On September 9 to 10th there was a W3C interim meeting with 2 major areas on the surgery bed:
- PeerConnection media negotiation
- Local media
In each of these areas there were several topics discussed covering better control over media negotiation, media priority settings, adding media streams to an SDP offer and details of local media capturing for screen sharing.
In the details section below we provide the highlights for each item discussed. In our next updates we will be covering some of these items in greater detail.
There are new functionalities and changes related to media control, negotiation and capture.
Some items are in advanced standardization stage while others are not decided yet. Read the Details section for specific information on each item.
PeerConnection media negotiation items
W3C decided to allow an API mechanism to get the list of negotiated codecs and reorder/subset the list in order to select a different one, both for RTCRtpSenders and RTCRtpReceivers. The details are being worked out.
There was a fairly major decision to create a new addMedia() (name TBD) method on a Peer Connection that explicitly creates new RTCRtpSenders and Receivers, essentially creating new m-lines in the SDP. The arguments on this method would allow for controlling which direction (send, recv, or sendrecv) is active. This approach will also let WebRTC to provide a much-requested capability, that of “warming up” the Peer Connection by getting ICE and DTLS processing done in advance of actually having media to send.
An item closely related to addMedia is “early media”. Today, for media that arrives before it is signalled, if it is inconsistent with the current offer/answer it will be dropped, but if the media is otherwise acceptable and arrives before the answer, we expect this will be addressed by use of the new addMedia() (see above) method to create an RTCRtpReceiver to receive it.
WebRTC will enable the sending of client-to-mixer audio levels in SDP and the sending of CSRCs from mixer to client to identify who is speaking. We will also likely add mixer-to-client audio levels as well.
There was a long conversation about privacy of local and behind-VPN IP addresses. There is much to say here, but the short answer is that:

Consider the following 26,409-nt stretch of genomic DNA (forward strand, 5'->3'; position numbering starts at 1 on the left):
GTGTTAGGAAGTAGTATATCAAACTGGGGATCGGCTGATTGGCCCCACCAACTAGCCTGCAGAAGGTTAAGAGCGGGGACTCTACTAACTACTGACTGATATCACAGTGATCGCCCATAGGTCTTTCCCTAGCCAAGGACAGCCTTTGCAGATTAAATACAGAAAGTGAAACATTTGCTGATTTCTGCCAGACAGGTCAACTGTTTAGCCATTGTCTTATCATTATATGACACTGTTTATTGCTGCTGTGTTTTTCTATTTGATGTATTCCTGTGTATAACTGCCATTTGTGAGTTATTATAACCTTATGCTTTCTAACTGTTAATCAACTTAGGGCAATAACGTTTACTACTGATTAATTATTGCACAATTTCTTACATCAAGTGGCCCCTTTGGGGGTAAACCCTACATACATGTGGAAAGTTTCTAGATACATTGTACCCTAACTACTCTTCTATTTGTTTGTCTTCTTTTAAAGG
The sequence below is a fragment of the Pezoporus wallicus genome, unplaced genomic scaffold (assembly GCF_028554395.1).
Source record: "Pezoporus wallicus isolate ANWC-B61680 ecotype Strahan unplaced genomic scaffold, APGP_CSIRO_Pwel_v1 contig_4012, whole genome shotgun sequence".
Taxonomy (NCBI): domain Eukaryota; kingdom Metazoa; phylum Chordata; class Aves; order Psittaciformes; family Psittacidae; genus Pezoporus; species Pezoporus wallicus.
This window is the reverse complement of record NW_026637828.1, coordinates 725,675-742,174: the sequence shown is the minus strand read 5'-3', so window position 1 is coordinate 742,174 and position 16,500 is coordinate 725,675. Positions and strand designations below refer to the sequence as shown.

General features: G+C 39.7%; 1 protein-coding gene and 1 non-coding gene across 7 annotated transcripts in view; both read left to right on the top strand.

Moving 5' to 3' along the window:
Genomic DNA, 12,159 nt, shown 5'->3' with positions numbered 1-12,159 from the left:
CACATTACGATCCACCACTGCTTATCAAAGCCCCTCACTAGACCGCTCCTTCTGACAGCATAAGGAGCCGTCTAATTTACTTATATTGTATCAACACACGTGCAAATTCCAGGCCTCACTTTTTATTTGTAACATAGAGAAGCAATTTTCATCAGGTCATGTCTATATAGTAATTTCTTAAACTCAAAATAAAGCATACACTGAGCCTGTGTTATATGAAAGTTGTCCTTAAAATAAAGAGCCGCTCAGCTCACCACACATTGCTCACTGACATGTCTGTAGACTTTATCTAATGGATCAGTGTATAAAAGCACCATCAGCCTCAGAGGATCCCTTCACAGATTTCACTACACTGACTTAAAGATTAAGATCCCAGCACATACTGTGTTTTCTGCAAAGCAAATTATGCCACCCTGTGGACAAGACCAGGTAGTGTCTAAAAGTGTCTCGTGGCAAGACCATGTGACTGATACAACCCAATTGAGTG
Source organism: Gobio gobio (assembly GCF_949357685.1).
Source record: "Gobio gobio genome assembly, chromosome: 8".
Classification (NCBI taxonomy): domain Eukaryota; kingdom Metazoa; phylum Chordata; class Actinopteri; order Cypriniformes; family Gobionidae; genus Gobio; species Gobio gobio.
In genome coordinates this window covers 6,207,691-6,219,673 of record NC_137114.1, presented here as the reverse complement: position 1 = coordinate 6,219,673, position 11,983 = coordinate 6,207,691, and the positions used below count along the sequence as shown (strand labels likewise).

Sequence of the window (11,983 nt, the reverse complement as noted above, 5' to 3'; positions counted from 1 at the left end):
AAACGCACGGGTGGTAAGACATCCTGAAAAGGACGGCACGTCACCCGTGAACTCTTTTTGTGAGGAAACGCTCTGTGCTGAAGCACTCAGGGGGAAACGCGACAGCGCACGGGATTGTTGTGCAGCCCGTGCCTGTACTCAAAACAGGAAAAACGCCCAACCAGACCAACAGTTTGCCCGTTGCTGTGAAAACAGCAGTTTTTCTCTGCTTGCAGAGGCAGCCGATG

- The browsers have put some protections in place
- Those protections currently would prevent the local-network P2P use cases that are needed for demos and gaming
- There may be some clever technical work the browsers can do to re-enable many of those use cases.
There will be a new RtpEncodingParameter that permits apps to give a preference for maintaining frame rate or resolution as bandwidth degrades. Think of the ability to prioritize sharpness over motion so for sessions that involve more motion of elements in the video you could request to maintain frame-rate while decreasing resolution while for more static sessions request to maintain resolution while reducing frame-rate.
Speed up connection – There will now be an ability to set a non-zero ICE candidate pool size, which will have the effect of allowing ICE to pre-gather addresses, before the offer.
W3C will be adding a new connectionState attribute on Peer Connections which combines state information for both DTLS and ICE processing into a single, simple “connection state for dummies” variable that applications can use. We may eventually deprecate iceState (after 1.0), encouraging developers to check the detailed transport objects if they need more info.
There was a major discussion about simulcast, but in the end no consensus on how to signal/implement it. The issues are complex but based on the fact that the way the browser should signal simulcast in SDP hasn’t yet been finalized at the IETF.
W3C will consider getting codec capabilities pre-negotiation, with the understanding that it is not until createOffer that resources are reserved (and thus guaranteed to be available). This would allow only showing the “join conference” button if the desired codec were available. Selection of codecs pre-negotiation will also be considered.
WebRTC will provide more readonly info about ICE transports in the relevant API objects. As part of this discussion, W3C generally agreed that largely static information will go into the objects and largely dynamic info will go into the getStats interface.
WebRTC will provide more readonly info about the RTP underlying an RTCRtpSender, such as header extension values and the various ssrc values (core, rtx, fec).
An outstanding question regarding replaceTrack was how it should work when negotiation was needed. The decision was that if a negotiation is needed in order to complete the replaceTrack operation the promise will be rejected with an error (rather than automagically triggering onnegotiationneeded handlers and then resolving when those have completed).
W3C has confirmed a decision to have new pc.current/pendingLocal/RemoteDescription variables to augment (and possibly replace) the current pc.Local/RemoteDescription variables.
Local media related items
Screen sharing (screen capture, actually) work is progressing nicely. Discussions recently have been primarily about how to do consent/permissions and how to deal with shared applications that can switch focus away from the user-shared window, such as Power Point going into presentation mode.
Capturing from an element (such as video) is also making progress, but there are some details around capture frequency, how to deal with paused input media, etc. that are being worked through.
The discussion about whether constraints should be registered in an IANA registry remains contentious and unresolved. The chairs will organize a formal, by-member-organization vote.